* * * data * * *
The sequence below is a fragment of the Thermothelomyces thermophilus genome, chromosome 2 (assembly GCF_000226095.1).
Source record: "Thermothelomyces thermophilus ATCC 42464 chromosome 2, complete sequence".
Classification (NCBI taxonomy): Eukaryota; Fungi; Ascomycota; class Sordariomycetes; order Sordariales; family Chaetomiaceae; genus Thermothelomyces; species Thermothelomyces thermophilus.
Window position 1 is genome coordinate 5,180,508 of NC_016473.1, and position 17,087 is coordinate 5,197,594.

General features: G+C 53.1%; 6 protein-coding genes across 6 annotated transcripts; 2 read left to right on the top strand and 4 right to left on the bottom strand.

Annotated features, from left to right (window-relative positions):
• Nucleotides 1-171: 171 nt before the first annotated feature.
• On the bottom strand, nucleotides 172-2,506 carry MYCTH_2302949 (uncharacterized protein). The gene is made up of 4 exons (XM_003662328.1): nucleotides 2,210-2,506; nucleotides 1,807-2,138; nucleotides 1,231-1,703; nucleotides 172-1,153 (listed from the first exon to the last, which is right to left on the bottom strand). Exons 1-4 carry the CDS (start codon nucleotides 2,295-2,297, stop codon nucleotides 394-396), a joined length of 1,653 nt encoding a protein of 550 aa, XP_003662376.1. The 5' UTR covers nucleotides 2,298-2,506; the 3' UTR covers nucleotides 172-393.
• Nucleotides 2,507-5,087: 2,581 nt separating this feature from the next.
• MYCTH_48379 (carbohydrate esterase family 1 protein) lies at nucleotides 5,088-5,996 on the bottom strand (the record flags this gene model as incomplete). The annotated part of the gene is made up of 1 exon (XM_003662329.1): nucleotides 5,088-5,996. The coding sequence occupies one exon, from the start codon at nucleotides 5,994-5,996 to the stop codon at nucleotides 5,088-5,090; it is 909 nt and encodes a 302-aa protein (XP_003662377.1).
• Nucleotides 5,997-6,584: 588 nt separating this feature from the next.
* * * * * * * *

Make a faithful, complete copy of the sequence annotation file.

The sequence below is a fragment of the Thermothelomyces thermophilus genome, chromosome 2 (assembly GCF_000226095.1).
Source record: "Thermothelomyces thermophilus ATCC 42464 chromosome 2, complete sequence".
Classification (NCBI taxonomy): Eukaryota; Fungi; Ascomycota; class Sordariomycetes; order Sordariales; family Chaetomiaceae; genus Thermothelomyces; species Thermothelomyces thermophilus.
Window position 1 is genome coordinate 5,180,508 of NC_016473.1, and position 17,087 is coordinate 5,197,594.

General features: G+C 53.1%; 6 protein-coding genes across 6 annotated transcripts; 2 read left to right on the top strand and 4 right to left on the bottom strand.

Annotated features, from left to right (window-relative positions):
• Nucleotides 1-171: 171 nt before the first annotated feature.
• On the bottom strand, nucleotides 172-2,506 carry MYCTH_2302949 (uncharacterized protein). The gene is made up of 4 exons (XM_003662328.1): nucleotides 2,210-2,506; nucleotides 1,807-2,138; nucleotides 1,231-1,703; nucleotides 172-1,153 (listed from the first exon to the last, which is right to left on the bottom strand). Exons 1-4 carry the CDS (start codon nucleotides 2,295-2,297, stop codon nucleotides 394-396), a joined length of 1,653 nt encoding a protein of 550 aa, XP_003662376.1. The 5' UTR covers nucleotides 2,298-2,506; the 3' UTR covers nucleotides 172-393.
• Nucleotides 2,507-5,087: 2,581 nt separating this feature from the next.
• MYCTH_48379 (carbohydrate esterase family 1 protein) lies at nucleotides 5,088-5,996 on the bottom strand (the record flags this gene model as incomplete). The annotated part of the gene is made up of 1 exon (XM_003662329.1): nucleotides 5,088-5,996. The coding sequence occupies one exon, from the start codon at nucleotides 5,994-5,996 to the stop codon at nucleotides 5,088-5,090; it is 909 nt and encodes a 302-aa protein (XP_003662377.1).
• Nucleotides 5,997-6,584: 588 nt separating this feature from the next.